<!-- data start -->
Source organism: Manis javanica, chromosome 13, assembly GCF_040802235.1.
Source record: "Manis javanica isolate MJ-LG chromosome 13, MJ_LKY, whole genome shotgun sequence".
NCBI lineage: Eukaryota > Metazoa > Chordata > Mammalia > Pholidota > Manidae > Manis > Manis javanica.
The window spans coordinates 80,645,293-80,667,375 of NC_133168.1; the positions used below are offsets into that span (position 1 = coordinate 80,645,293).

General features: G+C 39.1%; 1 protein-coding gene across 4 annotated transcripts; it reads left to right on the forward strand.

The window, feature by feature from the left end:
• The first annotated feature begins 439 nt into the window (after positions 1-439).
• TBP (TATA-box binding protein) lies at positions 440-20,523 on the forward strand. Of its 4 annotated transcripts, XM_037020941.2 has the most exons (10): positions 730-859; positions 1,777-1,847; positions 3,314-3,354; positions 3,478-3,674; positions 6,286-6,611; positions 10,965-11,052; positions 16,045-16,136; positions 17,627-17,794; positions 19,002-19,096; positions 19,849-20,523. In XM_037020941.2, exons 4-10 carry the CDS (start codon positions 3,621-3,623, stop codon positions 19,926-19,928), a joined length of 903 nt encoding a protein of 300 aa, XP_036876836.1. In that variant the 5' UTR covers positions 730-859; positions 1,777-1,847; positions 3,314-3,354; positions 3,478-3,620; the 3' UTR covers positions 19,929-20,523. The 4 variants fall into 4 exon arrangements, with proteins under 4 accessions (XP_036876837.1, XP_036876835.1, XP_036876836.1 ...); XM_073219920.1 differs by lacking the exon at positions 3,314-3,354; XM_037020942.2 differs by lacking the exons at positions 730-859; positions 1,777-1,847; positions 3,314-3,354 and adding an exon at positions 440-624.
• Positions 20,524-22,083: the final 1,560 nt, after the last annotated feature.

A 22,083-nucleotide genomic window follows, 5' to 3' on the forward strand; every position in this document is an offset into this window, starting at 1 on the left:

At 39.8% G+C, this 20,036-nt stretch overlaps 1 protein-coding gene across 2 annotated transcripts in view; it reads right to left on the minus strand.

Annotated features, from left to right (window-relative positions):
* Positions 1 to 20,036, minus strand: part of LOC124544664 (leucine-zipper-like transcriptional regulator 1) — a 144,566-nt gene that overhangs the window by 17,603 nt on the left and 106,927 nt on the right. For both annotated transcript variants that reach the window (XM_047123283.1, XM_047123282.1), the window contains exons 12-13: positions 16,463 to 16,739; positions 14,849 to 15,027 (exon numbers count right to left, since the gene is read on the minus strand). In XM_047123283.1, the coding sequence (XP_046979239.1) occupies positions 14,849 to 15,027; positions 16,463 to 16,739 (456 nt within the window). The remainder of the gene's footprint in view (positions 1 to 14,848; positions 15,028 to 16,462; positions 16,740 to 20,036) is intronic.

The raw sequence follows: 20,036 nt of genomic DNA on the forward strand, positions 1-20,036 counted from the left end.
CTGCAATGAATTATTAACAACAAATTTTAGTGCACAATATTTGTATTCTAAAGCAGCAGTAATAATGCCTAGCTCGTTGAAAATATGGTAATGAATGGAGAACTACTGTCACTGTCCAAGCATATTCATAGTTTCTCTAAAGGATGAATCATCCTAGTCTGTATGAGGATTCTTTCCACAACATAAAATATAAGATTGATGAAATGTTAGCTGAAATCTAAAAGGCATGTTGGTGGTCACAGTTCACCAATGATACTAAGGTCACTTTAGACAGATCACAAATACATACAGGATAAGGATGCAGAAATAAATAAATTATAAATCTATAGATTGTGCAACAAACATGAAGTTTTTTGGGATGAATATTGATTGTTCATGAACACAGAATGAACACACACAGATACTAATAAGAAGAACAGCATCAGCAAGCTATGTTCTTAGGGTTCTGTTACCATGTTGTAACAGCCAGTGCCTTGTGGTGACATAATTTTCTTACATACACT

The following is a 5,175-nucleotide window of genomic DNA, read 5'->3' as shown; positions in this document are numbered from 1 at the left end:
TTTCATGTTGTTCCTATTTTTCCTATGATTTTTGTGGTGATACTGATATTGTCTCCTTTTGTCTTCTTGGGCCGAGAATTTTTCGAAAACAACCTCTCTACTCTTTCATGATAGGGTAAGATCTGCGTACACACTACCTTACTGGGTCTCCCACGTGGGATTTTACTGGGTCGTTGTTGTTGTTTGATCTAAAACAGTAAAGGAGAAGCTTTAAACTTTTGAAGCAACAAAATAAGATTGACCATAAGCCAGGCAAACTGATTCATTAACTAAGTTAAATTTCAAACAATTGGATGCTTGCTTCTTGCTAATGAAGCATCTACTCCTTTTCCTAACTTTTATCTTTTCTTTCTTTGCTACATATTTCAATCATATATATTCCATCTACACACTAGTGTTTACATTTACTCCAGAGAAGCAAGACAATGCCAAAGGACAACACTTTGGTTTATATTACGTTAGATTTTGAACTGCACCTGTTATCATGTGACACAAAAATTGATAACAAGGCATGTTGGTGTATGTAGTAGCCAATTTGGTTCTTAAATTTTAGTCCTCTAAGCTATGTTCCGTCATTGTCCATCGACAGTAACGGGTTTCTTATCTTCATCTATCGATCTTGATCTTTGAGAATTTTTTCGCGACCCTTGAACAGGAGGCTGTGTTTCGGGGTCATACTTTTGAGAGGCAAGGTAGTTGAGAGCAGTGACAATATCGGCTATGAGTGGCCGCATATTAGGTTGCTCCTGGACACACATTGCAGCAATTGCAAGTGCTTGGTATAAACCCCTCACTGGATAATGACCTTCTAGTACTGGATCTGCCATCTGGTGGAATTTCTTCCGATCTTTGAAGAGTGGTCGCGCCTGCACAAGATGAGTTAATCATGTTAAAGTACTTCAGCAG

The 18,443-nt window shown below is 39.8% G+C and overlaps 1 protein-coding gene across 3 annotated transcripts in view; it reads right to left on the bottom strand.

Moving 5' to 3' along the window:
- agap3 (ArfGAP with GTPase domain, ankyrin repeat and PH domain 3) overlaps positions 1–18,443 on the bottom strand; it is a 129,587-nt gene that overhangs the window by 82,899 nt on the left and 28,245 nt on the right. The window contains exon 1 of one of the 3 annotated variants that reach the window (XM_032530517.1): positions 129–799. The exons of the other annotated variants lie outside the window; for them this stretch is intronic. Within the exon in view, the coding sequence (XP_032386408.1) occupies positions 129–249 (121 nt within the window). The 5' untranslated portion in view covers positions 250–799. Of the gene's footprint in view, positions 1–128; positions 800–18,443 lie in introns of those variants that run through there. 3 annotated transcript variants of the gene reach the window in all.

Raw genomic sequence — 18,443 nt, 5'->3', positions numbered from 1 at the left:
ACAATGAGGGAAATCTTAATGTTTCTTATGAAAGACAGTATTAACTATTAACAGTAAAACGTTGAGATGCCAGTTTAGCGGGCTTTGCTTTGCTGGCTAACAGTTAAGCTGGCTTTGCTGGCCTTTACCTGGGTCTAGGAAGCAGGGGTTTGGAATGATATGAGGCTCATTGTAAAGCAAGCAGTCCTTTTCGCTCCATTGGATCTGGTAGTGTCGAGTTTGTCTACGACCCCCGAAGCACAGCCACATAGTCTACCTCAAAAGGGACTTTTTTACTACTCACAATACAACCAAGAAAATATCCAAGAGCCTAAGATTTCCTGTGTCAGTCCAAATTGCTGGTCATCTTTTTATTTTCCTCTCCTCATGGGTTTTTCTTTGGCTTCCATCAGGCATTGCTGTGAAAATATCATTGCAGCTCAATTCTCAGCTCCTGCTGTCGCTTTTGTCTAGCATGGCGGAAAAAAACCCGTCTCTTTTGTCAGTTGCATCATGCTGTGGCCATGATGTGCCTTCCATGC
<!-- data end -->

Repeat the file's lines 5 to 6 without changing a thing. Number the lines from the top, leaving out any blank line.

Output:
General features: G+C 39.1%; 1 protein-coding gene across 4 annotated transcripts; it reads left to right on the forward strand.

The window, feature by feature from the left end: